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Meaning of FLOOD

Pronunciation:  flud

 
WordNet Dictionary
 
 Definition: 
  1. [n]  a large flow
  2. [n]  the act of flooding; filling to overflowing
  3. [n]  light that is a source of artificial illumination having a broad beam; used in photography
  4. [n]  the inward flow of the tide; "a tide in the affairs of men which, taken at the flood, leads on to fortune" -Shakespeare
  5. [n]  the rising of a body of water and its overflowing onto normally dry land; "plains fertilized by annual inundations"1
  6. [n]  an overwhelming number or amount; "a flood of requests"; "a torrent of abuse"
  7. [v]  cover with liquid, usually water; "The swollen river flooded the village"; "The broken vein had flooded blood in her eyes"
  8. [v]  become filled to overflowing; "Our basement flooded during the heavy rains"
  9. [v]  fill quickly beyond capacity; as with a liquid; "the basement was inundated after the storm"; "The images flooded his mind"
  10. [v]  supply with an excess of; "flood the market with tennis shoes"; "Glut the country with cheap imports from the Orient"
 

FLOOD is a 5 letter word that starts with F.

 

 Synonyms: alluvion, deluge, deluge, deluge, flood lamp, floodlight, glut, inundate, inundation, inundation, outpouring, overflow, oversupply, photoflood, swamp, torrent
 
 See Also: batch, cover, deal, debacle, deluge, drench, effusion, fill, fill, fill up, fill up, filling, flash flood, flashflood, flock, flood in, flood out, flood tide, flow, flow, flow, flowing, furnish, geological phenomenon, good deal, great deal, hatful, heap, inundate, light, light source, lot, make full, mass, mess, mickle, mint, muckle, overwhelm, peck, photographic equipment, pile, plenty, pot, provide, quite a little, raft, render, rising tide, sight, slew, spate, spread over, stack, stream, submerge, supply, swamp, tidy sum, wad, whole lot, whole slew

 

 

Webster's 1913 Dictionary
 
 Definition: 
  1. \Flood\, n. [OE. flod a flowing, stream, flood, AS.
    fl[=o]d; akin to D. vloed, OS. fl[=o]d, OHG. fluot, G. flut,
    Icel. fl[=o][eth], Sw. & Dan. flod, Goth. fl[=o]dus; from the
    root of E. flow. [root]80. See {Flow}, v. i.]
    1. A great flow of water; a body of moving water; the flowing
       stream, as of a river; especially, a body of water,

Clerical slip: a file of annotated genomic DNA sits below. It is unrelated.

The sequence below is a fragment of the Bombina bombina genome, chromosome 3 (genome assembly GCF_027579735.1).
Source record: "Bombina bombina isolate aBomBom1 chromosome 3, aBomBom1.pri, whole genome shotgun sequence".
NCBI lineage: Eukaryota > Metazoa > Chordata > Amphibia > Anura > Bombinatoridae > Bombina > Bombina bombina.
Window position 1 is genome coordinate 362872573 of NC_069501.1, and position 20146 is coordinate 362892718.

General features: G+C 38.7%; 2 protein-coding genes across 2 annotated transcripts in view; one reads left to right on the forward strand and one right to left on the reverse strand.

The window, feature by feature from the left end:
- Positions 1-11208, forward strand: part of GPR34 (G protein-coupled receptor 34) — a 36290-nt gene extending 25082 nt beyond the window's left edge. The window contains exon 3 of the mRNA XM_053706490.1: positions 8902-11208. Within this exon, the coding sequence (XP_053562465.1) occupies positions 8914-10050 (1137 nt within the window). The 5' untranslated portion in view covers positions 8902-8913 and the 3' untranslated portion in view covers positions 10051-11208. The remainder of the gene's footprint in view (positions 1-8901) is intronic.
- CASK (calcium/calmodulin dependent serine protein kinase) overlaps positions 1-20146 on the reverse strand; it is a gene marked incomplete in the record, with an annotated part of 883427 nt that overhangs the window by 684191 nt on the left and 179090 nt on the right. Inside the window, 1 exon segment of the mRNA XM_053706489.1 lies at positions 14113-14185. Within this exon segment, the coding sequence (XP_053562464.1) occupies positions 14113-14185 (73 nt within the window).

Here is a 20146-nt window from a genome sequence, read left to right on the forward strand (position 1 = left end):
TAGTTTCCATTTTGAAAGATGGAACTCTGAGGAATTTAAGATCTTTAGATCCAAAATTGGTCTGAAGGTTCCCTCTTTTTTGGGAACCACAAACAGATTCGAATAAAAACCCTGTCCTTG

rising, swelling, and overflowing land not usually thus
       covered; a deluge; a freshet; an inundation.
    
             A covenant never to destroy The earth again by
             flood.                                --Milton.
    
    2. The flowing in of the tide; the semidiurnal swell or rise
       of water in the ocean; -- opposed to ebb; as, young flood;
       high flood.
    
             There is a tide in the affairs of men, Which, taken
             at the flood, leads on to fortune.    --Shak.
    
    3. A great flow or stream of any fluid substance; as, a flood
       of light; a flood of lava; hence, a great quantity widely
       diffused; an overflowing; a superabundance; as, a flood of
       bank notes; a flood of paper currency.
    
    4. Menstrual disharge; menses. --Harvey.
    
    {Flood anchor} (Naut.), the anchor by which a ship is held
       while the tide is rising.
    
    {Flood fence}, a fence so secured that it will not be swept
       away by a flood.
    
    {Flood gate}, a gate for shutting out, admitting, or
       releasing, a body of water; a tide gate.
    
    {Flood mark}, the mark or line to which the tide, or a flood,
       rises; high-water mark.
    
    {Flood tide}, the rising tide; -- opposed to {ebb tide}.
    
    {The Flood}, the deluge in the days of Noah.
    
    
  2. \Flood\, v. t. [imp. & p. p. {Flooded}; p. pr. & vb. n.
    {Flooding}.]
    1. To overflow; to inundate; to deluge; as, the swollen river
       flooded the valley.
    
    2. To cause or permit to be inundated; to fill or cover with
       water or other fluid; as, to flood arable land for
       irrigation; to fill to excess or to its full capacity; as,
       to flood a country with a depreciated currency.
    
    
 
Computing Dictionary
 
 Definition: 

On a real-time network (whether at the level of tcp/ip, or at the level of, say, irc), to send a huge amount of data to another user (or a group of users, in a channel) in an attempt to annoy him, lock his terminal, or to overflow his network buffer and thus lose his network connection.

The basic principles of flooding are that you should have better network bandwidth than the person you're trying to flood, and that what you do to flood them (e.g., generate ping requests) should be *less* resource-expensive for your machine to produce than for the victim's machine to deal with. There is also the corrolary that you should avoid being caught.